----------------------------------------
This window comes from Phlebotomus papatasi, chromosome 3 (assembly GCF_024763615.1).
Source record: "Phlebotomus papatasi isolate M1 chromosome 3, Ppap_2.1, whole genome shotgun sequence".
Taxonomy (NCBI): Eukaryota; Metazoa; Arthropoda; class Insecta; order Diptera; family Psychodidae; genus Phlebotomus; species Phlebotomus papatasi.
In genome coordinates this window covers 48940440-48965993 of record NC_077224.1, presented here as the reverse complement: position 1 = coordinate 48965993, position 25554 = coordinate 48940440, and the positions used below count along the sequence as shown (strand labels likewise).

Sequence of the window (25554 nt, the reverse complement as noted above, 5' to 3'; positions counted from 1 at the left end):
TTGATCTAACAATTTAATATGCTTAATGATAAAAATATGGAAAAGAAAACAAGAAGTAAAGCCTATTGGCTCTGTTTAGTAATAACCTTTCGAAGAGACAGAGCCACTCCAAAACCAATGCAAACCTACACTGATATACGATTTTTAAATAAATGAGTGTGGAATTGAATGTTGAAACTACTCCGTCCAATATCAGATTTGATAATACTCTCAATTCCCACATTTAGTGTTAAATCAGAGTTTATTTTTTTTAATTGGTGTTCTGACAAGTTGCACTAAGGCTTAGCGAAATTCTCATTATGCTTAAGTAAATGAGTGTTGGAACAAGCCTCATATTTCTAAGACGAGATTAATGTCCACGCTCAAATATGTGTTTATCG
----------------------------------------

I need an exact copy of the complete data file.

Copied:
This window comes from Phlebotomus papatasi, chromosome 3 (assembly GCF_024763615.1).
Source record: "Phlebotomus papatasi isolate M1 chromosome 3, Ppap_2.1, whole genome shotgun sequence".
Taxonomy (NCBI): Eukaryota; Metazoa; Arthropoda; class Insecta; order Diptera; family Psychodidae; genus Phlebotomus; species Phlebotomus papatasi.
In genome coordinates this window covers 48940440-48965993 of record NC_077224.1, presented here as the reverse complement: position 1 = coordinate 48965993, position 25554 = coordinate 48940440, and the positions used below count along the sequence as shown (strand labels likewise).

Sequence of the window (25554 nt, the reverse complement as noted above, 5' to 3'; positions counted from 1 at the left end):
TTGATCTAACAATTTAATATGCTTAATGATAAAAATATGGAAAAGAAAACAAGAAGTAAAGCCTATTGGCTCTGTTTAGTAATAACCTTTCGAAGAGACAGAGCCACTCCAAAACCAATGCAAACCTACACTGATATACGATTTTTAAATAAATGAGTGTGGAATTGAATGTTGAAACTACTCCGTCCAATATCAGATTTGATAATACTCTCAATTCCCACATTTAGTGTTAAATCAGAGTTTATTTTTTTTAATTGGTGTTCTGACAAGTTGCACTAAGGCTTAGCGAAATTCTCATTATGCTTAAGTAAATGAGTGTTGGAACAAGCCTCATATTTCTAAGACGAGATTAATGTCCACGCTCAAATATGTGTTTATCG